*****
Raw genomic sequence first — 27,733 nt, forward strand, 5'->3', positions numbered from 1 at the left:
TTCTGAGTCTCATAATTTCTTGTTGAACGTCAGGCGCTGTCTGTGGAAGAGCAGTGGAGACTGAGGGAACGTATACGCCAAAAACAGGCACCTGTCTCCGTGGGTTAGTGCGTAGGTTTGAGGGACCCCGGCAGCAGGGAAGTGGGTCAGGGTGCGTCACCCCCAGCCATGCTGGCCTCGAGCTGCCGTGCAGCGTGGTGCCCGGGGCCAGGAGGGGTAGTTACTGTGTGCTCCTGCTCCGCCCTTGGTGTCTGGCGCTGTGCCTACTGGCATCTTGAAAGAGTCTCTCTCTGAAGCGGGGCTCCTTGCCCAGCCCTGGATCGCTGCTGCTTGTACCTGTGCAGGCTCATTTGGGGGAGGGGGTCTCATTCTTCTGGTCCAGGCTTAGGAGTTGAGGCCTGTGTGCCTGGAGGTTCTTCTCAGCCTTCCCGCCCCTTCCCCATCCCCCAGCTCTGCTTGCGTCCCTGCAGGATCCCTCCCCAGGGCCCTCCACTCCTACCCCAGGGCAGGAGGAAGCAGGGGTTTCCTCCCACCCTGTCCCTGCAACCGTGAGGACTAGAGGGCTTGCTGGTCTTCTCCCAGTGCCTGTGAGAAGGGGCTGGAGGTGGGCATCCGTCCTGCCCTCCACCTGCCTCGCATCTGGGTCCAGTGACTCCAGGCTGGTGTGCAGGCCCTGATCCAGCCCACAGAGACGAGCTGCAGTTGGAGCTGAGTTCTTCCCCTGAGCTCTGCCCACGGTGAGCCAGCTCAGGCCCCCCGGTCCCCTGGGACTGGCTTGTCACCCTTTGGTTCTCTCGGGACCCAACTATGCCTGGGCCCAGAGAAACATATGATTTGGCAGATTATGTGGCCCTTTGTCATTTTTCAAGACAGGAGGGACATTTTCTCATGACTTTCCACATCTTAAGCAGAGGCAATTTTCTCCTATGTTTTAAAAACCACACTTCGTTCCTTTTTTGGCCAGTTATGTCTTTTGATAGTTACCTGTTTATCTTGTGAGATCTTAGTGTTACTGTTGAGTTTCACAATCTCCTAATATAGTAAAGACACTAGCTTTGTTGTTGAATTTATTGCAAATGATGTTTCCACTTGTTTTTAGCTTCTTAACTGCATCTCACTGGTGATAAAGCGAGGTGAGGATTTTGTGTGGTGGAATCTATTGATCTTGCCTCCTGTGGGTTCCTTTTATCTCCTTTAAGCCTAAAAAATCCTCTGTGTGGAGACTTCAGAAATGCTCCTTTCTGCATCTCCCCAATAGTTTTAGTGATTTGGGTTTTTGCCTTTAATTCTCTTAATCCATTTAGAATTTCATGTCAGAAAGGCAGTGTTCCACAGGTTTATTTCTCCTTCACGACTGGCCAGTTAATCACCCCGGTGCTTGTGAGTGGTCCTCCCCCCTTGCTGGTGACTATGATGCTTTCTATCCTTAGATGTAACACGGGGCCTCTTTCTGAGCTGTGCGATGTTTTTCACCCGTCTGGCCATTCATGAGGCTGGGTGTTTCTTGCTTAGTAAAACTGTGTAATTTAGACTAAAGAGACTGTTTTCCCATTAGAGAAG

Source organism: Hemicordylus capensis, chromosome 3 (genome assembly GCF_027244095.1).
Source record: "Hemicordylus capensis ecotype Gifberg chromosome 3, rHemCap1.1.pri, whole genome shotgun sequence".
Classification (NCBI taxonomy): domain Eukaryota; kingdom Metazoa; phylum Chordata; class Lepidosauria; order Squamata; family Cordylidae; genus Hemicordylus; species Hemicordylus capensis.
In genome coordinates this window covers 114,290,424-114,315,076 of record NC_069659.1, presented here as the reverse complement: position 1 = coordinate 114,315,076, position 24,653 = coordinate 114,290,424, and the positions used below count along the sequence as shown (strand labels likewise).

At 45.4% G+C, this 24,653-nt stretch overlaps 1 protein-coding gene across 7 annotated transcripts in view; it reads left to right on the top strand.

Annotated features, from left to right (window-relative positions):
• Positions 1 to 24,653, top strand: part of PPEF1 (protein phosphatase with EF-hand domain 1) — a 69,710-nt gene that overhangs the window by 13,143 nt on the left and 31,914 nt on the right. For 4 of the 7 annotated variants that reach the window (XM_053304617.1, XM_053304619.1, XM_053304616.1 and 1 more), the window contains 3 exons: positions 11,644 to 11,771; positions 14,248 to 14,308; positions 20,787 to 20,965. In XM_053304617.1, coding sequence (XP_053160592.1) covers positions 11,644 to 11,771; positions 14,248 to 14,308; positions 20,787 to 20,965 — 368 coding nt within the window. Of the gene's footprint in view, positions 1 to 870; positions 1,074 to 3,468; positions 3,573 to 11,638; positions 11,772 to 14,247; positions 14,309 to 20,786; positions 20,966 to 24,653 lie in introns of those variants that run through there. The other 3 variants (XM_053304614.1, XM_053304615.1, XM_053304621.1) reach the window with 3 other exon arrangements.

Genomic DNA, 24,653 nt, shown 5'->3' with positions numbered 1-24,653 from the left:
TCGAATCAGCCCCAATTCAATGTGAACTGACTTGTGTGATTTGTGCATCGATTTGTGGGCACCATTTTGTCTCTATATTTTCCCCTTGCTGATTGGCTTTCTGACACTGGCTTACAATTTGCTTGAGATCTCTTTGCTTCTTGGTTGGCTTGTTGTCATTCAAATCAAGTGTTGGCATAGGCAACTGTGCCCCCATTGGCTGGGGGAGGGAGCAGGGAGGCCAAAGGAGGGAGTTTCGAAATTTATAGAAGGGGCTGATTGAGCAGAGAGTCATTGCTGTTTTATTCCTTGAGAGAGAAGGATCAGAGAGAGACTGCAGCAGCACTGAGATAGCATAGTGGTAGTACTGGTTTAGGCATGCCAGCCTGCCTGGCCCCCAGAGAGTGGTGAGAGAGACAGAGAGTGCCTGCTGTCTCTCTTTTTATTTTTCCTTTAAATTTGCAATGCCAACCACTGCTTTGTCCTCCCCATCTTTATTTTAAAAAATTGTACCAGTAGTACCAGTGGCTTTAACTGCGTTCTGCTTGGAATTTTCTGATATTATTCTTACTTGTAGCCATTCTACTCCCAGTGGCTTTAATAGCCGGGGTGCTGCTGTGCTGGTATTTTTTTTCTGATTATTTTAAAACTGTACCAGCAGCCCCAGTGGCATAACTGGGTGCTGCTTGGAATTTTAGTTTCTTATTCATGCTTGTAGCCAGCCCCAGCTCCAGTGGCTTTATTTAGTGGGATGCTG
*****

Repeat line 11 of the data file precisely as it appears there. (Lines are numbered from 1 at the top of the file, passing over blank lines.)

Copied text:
TCGAATCAGCCCCAATTCAATGTGAACTGACTTGTGTGATTTGTGCATCGATTTGTGGGCACCATTTTGTCTCTATATTTTCCCCTTGCTGATTGGCTTTCTGACACTGGCTTACAATTTGCTTGAGATCTCTTTGCTTCTTGGTTGGCTTGTTGTCATTCAAATCAAGTGTTGGCATAGGCAACTGTGCCCCCATTGGCTGGGGGAGGGAGCAGGGAGGCCAAAGGAGGGAGTTTCGAAATTTATAGAAGGGGCTGATTGAGCAGAGAGTCATTGCTGTTTTATTCCTTGAGAGAGAAGGATCAGAGAGAGACTGCAGCAGCACTGAGATAGCATAGTGGTAGTACTGGTTTAGGCATGCCAGCCTGCCTGGCCCCCAGAGAGTGGTGAGAGAGACAGAGAGTGCCTGCTGTCTCTCTTTTTATTTTTCCTTTAAATTTGCAATGCCAACCACTGCTTTGTCCTCCCCATCTTTATTTTAAAAAATTGTACCAGTAGTACCAGTGGCTTTAACTGCGTTCTGCTTGGAATTTTCTGATATTATTCTTACTTGTAGCCATTCTACTCCCAGTGGCTTTAATAGCCGGGGTGCTGCTGTGCTGGTATTTTTTTTCTGATTATTTTAAAACTGTACCAGCAGCCCCAGTGGCATAACTGGGTGCTGCTTGGAATTTTAGTTTCTTATTCATGCTTGTAGCCAGCCCCAGCTCCAGTGGCTTTATTTAGTGGGATGCTG